Johannes, you reminded me of something I meant to mention in my last reply. There is a state park just north of here. It has the distinction of being about 60′ wide and 265 miles long. It’s an old railroad bed that goes almost the width of the state.
Here’s a link to information. It’s the best biking facility around, although biking facilities vary widely by location around the U.S.
I’m in Indiana, and bicycle commuting is considered “alternative” here.
I worked with a fellow who did it, rain/snow/shine, but he was able to ride 80% of the way to work on an old rail bed converted to a trail — out of traffic.
I would consider riding to work if the way were more bike-friendly. In Indianapolis, where I live, the current mayor made a serious push toward bike friendliness. There are dedicated bike lanes on a number of streets now, and they connect to various city parks. It’s really great.
But I work in an industrial area not reached by bike lanes. Riding to work would be too dangerous.
There are a couple guys I see biking to and from work (rural/industrial area north of Peoria IL). One has a recumbent, and both are lit up like Christmas trees (for better visibility to the grain truck and combine drivers).
Johannes is right about how these bikes were typically used. However, the frames on these “Chicago Schwinns” were pretty rugged: http://sheldonbrown.com/chicago-schwinns.html. Most took a world of misuse and abuse from their young owners. I took a bike/barge tour in the Netherlands last summer. The Batavus bike I was assigned reminded me a lot of the old Schwinns and 3-speed “English racers” in that it had way more heft than the commuter hybrid bike with fenders and racks I ride around the neighborhood. Nothing “racer” about it.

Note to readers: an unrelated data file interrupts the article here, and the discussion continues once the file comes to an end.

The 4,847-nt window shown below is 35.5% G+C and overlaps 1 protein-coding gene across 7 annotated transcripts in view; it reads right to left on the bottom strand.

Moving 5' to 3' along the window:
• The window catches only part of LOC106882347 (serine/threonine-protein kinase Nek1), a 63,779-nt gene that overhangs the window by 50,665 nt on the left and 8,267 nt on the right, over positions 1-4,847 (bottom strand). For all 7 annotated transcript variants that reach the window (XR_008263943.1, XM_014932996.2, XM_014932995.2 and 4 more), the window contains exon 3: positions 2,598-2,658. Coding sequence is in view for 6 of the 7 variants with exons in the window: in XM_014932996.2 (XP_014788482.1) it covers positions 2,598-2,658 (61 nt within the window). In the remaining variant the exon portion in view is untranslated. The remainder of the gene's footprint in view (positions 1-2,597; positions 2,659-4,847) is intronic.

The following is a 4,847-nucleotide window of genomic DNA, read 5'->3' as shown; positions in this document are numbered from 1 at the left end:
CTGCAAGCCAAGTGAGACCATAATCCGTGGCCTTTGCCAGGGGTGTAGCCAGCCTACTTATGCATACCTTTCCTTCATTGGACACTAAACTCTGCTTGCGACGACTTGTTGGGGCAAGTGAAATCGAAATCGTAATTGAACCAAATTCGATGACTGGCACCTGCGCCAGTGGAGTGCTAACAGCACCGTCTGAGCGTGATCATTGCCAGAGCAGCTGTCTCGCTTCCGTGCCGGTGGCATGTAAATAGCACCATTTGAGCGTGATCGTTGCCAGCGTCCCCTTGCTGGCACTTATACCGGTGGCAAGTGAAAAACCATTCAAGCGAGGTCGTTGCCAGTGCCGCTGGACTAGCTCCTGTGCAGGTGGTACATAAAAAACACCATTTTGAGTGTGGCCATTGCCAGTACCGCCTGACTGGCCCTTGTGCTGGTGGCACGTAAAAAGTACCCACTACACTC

Sheldon Brown was really a treasure trove of info…I used his website to learn how to lace my own wheels.
Yes. Sheldon was one of my heros the way Paul is. One of my plans for retirement is getting Jobst Brandt’s book and a truing stand and learning finally to lace a wheel.
I just used my bike frame as a makeshift truing stand (since I don’t lace wheels regularly). I fitted the bare wheel to the bike frame and spun it to check…
E-bikes have become very popular now. They look like a standard bicycle, yet they have an additional battery-support. Initially very popular among the elderly, now younger people are also buying them more and more. Below an example, the battery is right above the rear wheel. Plus a cargo-rack, of course !
My dad (72 years, a retired truck driver) got himself a brand new one recently. He doesn’t give a damn about new cars. Instead he’s reading brochures and websites with the latest E-bike models.
My older brother and my Dad had Schwinn 10-speeds in the late 60’s – early 70’s. Very stout, to say the least. The other neighborhood Schwinns, Murrays, etc., suffered major amount of abuse as they were passed down through numerous children and kept on ticking. My hand-me-down was a Raleigh Hercules 3-speed that, by the time I got it, was missing its fenders. By then, fenders were considered unmanly. A wet or muddy stripe up one’s back was a badge of honor although our mothers didn’t see it that way.